Office Document Strategies Blog

7 Considerations When Storing Your IT Data

Posted by Lee Kirkby on Wed, Oct 30, 2013 @ 08:10 AM

Storing data from your I.T. network is something that is often just taken for granted.  After all, what is the purpose of the systems we all use at work?  Is it not to produce and manage information that is constantly flowing between internal and external contacts.  Whether it is 7 Considerations When Storing Your IT Data resized 600customer data, supplier data, marketing material, product reference material or internal employee data this material is the substance of what makes a business tick and run smoothly.

Losing access to this data quickly becomes a nightmare which has cost businesses hundreds of thousands of dollars each year.  Think what would happen to your business if your accounting data including all your pricing, receivables, payables and inventory got irrepairably lost.

So data is an important part of your business and the safe management of its storage is an important part of your I.T. network strategy.

  1. Make sure you consider all of your critical and important data.  The biggest mistake that businesses make is to forget about the data that is stored on individual employees hard drives.  Some companies attack this by having employees use shared hard drives on a file server to store their important data.  A great solution but it does ignor the data which is stored when people use separate folders on their workstations or laptops.  Consider what is being done here and put a strategy in place either to backup data files from the workstations or put strick storage rules in place forcing use of data locations being backed up daily.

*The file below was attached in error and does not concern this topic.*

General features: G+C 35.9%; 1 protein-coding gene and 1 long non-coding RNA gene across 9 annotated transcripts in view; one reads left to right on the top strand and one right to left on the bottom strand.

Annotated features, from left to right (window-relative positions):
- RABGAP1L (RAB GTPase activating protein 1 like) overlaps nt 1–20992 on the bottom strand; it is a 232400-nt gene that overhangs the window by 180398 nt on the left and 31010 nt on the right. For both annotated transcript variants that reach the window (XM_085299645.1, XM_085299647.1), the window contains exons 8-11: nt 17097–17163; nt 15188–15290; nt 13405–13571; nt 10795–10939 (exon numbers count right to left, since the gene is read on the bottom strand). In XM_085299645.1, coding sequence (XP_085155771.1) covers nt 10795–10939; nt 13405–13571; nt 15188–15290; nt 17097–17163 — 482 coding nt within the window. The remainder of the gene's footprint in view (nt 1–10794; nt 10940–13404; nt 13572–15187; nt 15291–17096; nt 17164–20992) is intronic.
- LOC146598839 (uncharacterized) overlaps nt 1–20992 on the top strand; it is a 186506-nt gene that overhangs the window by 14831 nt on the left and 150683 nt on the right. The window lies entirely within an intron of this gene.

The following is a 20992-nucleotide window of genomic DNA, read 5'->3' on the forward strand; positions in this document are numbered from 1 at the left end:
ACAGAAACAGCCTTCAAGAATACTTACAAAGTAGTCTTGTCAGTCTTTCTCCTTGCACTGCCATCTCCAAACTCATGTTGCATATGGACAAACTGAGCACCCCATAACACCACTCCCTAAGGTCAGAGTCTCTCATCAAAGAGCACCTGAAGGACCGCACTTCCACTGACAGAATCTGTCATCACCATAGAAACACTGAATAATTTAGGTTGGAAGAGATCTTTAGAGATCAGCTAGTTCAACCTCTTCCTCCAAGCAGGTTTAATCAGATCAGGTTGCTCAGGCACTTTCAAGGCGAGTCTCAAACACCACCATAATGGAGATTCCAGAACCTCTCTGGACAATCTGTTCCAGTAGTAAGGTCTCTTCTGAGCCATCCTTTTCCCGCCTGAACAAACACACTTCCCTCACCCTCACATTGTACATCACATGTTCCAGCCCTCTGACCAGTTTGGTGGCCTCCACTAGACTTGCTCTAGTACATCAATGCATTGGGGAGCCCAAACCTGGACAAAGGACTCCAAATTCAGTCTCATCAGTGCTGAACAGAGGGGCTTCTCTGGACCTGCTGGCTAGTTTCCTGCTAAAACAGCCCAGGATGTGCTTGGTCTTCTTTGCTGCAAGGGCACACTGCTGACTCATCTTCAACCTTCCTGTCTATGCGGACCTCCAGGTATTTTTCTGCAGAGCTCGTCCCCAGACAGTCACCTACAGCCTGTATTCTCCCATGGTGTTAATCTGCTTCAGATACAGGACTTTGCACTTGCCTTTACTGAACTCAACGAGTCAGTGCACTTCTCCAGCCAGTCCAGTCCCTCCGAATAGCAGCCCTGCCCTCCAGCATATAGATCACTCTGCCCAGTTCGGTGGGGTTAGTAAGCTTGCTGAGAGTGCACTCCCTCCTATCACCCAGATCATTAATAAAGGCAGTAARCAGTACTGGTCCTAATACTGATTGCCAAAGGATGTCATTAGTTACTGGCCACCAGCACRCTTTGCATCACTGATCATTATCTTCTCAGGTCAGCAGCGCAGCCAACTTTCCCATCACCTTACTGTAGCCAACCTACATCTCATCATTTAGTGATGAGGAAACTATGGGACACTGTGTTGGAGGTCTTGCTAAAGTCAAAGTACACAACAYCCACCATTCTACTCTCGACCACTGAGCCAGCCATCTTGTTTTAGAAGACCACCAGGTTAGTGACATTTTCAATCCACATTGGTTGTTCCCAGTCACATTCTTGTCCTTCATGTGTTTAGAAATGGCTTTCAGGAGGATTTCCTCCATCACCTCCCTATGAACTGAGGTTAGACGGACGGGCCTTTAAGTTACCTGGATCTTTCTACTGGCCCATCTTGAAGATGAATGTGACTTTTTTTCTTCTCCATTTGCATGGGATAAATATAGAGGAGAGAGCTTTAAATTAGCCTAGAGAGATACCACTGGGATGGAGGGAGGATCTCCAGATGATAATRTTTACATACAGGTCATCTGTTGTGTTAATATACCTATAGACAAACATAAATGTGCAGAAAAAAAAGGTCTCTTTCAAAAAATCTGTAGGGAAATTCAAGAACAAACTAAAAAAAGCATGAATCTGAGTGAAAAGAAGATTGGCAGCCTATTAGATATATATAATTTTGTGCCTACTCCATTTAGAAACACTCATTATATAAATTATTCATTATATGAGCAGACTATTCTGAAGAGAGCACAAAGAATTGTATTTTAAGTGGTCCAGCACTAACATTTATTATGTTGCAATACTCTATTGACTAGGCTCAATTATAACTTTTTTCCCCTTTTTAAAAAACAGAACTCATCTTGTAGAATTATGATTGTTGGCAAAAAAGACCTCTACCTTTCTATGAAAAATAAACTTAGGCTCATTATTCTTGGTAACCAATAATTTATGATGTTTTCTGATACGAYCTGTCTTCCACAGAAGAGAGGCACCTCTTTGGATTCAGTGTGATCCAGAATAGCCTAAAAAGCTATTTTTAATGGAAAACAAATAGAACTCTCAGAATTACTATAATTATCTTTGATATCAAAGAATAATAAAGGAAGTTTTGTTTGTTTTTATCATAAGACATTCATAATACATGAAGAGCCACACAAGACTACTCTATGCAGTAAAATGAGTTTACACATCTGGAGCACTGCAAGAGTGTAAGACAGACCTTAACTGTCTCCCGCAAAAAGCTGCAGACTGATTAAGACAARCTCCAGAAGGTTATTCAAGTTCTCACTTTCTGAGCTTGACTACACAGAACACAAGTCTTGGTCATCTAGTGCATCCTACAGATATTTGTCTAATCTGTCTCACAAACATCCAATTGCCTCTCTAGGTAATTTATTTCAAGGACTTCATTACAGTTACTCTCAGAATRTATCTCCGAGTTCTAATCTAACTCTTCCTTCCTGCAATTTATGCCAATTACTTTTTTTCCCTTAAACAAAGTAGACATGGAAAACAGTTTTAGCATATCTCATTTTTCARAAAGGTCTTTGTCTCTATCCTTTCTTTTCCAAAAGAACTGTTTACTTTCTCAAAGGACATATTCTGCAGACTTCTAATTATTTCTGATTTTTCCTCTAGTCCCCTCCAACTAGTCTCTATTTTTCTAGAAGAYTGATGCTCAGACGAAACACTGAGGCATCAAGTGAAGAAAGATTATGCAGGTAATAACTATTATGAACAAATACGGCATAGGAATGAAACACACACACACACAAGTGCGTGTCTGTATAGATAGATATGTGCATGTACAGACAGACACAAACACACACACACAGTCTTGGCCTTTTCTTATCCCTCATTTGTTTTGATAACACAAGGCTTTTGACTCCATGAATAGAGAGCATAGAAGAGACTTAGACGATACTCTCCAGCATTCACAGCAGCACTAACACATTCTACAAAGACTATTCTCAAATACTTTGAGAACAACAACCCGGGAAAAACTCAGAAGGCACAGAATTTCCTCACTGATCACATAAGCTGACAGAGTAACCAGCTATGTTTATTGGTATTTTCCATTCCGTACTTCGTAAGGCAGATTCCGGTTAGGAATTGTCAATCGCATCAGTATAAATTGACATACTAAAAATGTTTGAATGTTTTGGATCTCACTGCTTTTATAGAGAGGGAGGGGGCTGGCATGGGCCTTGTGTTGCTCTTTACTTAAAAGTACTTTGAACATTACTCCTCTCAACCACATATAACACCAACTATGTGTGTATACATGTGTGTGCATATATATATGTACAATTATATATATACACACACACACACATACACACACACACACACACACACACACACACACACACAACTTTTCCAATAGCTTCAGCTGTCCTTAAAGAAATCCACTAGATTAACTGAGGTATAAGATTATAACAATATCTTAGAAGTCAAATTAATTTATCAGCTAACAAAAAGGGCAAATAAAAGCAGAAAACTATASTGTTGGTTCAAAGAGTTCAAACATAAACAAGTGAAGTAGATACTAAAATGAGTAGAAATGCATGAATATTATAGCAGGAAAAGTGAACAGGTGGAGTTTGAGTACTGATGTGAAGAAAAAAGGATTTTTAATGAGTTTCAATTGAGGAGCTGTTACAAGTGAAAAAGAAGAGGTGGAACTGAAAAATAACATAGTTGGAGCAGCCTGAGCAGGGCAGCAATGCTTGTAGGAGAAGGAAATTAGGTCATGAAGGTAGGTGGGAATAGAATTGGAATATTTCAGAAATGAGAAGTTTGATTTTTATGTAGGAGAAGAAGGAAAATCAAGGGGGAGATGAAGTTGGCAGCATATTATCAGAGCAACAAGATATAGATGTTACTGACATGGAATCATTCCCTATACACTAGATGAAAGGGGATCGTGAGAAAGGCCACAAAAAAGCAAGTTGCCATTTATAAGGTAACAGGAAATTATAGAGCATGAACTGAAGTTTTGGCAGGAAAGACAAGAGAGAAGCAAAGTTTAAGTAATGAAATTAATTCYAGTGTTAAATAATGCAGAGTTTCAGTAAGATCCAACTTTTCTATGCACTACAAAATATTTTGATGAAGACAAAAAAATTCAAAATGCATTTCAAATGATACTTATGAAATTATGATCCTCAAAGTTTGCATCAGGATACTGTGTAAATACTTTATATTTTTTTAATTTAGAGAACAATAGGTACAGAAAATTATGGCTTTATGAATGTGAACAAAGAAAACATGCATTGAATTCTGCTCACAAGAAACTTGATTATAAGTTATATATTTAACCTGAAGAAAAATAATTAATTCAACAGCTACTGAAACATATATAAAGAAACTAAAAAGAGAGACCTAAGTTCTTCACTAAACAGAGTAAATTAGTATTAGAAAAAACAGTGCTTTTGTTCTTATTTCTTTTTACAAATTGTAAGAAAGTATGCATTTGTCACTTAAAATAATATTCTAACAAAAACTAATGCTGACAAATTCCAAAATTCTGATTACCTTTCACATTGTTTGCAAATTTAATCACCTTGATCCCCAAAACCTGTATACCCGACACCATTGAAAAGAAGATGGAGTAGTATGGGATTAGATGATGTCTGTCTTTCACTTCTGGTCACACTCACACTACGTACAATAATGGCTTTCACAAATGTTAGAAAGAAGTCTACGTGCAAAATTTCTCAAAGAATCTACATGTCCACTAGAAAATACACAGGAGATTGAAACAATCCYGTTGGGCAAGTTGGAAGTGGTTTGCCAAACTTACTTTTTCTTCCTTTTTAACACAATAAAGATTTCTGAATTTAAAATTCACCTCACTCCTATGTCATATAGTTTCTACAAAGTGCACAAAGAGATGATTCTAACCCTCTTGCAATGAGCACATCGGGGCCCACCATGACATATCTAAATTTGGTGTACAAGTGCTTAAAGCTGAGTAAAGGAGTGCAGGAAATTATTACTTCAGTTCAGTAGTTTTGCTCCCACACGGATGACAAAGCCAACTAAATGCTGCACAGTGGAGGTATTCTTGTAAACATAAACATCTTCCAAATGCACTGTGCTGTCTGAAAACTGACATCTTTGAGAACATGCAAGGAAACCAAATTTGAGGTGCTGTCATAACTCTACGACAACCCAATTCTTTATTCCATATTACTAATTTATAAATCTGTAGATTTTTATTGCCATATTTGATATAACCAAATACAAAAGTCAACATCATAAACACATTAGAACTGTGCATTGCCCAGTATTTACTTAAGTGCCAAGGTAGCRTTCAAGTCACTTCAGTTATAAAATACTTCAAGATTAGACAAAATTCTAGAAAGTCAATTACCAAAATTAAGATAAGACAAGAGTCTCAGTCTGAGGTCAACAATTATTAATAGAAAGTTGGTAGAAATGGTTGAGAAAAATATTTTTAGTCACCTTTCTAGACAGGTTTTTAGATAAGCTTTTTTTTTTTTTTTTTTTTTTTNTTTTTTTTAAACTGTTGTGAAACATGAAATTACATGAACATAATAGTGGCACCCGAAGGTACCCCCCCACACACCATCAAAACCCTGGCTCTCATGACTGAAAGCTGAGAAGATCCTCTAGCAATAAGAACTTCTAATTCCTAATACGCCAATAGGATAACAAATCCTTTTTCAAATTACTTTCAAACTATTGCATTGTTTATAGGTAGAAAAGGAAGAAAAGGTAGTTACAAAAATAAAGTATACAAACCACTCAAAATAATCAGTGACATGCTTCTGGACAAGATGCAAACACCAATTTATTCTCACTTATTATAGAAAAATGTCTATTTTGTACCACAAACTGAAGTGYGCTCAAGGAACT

2. Understand how long you need to keep data and manage accordingly.  This step is critical in helping the IT department to manage the overall backup strategy.  If data is not purged the backup just grows and grows and continues to chew up time, dollars and manpower in its management.  The rule here is if the data is not need to meet government or other regulatory requirements, client support requirements or an internal business need; then get rid of it!